Executive Sponsorship in Project Management

The Executive Sponsor in the Project Economy

In the next five years, the world will see more projects than ever. The reconstruction of the economy after the devastating global pandemic crisis, will be unprecedented in human history. According to McKinsey , Governments announced $10 trillion in reconstruction funds just in the first two months of the crisis, which is three times more than the response to the 2008–09 financial crisis. These are millions of projects, which will need millions of project manager and executive sponsor(s); the confirmation of The Project Economy, a term I conceived in 2018.

Lots of companies are anticipating having to reorient themselves toward project management. According to a 2021 McKinsey survey on workforce skills after the Covid-19 crisis, companies now consider project management to be one of the top competencies they need to develop.

All of this represents an unprecedented transformation that will have profound organizational and cultural consequences. The problem is, many leaders still don’t appreciate the value of project management. Their sense is that projects are a waste of time. Typical is the attitude of one executive, who recently told me, “If you want to make sure that something is not done, make it a project.”

That may reflect the present reality in many organizations, but to dismiss the importance and potential of projects as a result is huge mistake. When executives ignore project management, products launch late, strategic initiatives don’t deliver, and company transformations fail. Project success is key to business survival—and the key to project success is getting executives to support them.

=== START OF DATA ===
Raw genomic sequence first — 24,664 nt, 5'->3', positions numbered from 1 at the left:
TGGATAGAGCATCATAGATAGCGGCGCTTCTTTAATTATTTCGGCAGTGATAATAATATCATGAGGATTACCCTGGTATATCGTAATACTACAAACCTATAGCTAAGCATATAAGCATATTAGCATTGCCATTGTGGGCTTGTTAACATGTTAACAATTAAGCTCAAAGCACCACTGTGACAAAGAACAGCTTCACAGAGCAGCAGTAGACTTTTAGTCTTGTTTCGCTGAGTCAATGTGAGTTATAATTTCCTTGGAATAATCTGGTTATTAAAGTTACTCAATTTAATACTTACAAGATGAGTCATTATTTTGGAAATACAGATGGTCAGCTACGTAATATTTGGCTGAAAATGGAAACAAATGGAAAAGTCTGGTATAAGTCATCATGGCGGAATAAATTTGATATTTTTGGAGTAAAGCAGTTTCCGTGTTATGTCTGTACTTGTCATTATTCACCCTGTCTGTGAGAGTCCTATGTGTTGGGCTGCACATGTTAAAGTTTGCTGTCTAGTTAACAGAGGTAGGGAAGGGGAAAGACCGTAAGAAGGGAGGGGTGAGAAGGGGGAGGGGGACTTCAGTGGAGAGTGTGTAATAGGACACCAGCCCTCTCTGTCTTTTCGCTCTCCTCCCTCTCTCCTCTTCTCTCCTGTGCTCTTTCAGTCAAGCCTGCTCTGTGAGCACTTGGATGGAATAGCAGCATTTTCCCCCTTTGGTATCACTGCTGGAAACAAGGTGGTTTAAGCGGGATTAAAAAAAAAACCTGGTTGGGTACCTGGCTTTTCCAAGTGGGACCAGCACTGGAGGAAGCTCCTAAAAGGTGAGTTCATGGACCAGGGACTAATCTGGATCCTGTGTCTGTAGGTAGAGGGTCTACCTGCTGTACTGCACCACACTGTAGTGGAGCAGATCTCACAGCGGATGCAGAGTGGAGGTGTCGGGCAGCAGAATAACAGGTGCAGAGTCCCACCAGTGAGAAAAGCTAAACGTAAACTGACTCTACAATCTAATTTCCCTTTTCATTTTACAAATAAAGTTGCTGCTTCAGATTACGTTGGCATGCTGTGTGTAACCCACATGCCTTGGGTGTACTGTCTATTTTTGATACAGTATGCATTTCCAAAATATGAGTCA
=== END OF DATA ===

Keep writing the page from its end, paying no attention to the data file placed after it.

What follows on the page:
The governance of the project and the allocation of accountability and responsibility is a key area to secure in the early stages of project planning. Just as an organization or business has a chief executive who is in charge and accountable for its operations, the same is true for a project where the executive sponsor is accountable for the overall success or failure of the project. Establishing a clear governance structure at the beginning of the initiative is essential, as is selecting a sponsor with the qualifying skill set required to for them to lead the project to success.

The measure of success for which the sponsor is accountable is the benefits that will accrue once the project has delivered, is being operated or exploited by the users (clients, employees, and citizens). This is significant because it means that the sponsor not only needs to make sure that the project delivers but that the benefits associated with the project are still desirable and achievable. This explains why they have to be an advocate. This involves sense-checking throughout the project that it is still needed or, in the event that things have changed, redirecting or recommending the project’s cancellation if continued advocacy is no longer appropriate. Note that today there is pressure to deliver benefits before the project is fully delivered, requiring more agile ways to look at how the project will be structured.

Many projects still start without any clear decision who is ultimately accountable for their successful delivery. As projects tend to run across geographies, business units, functions, departments, and organizational boundaries they are often prone to ‘shared accountability and collective sponsorship.’ As a result, many executives feel responsible, yet no one is really accountable for driving the project to completion.

Once, when I was speaking to the CEO of a large global telecoms company, he bluntly admitted that, “Currently, I am the executive sponsor of 18 projects. The three projects to which I dedicate time to follow through – by supporting the project leader and team, and chairing the steering committee – go much better than the 15 that I sponsor but to which I really don’t dedicate any time.”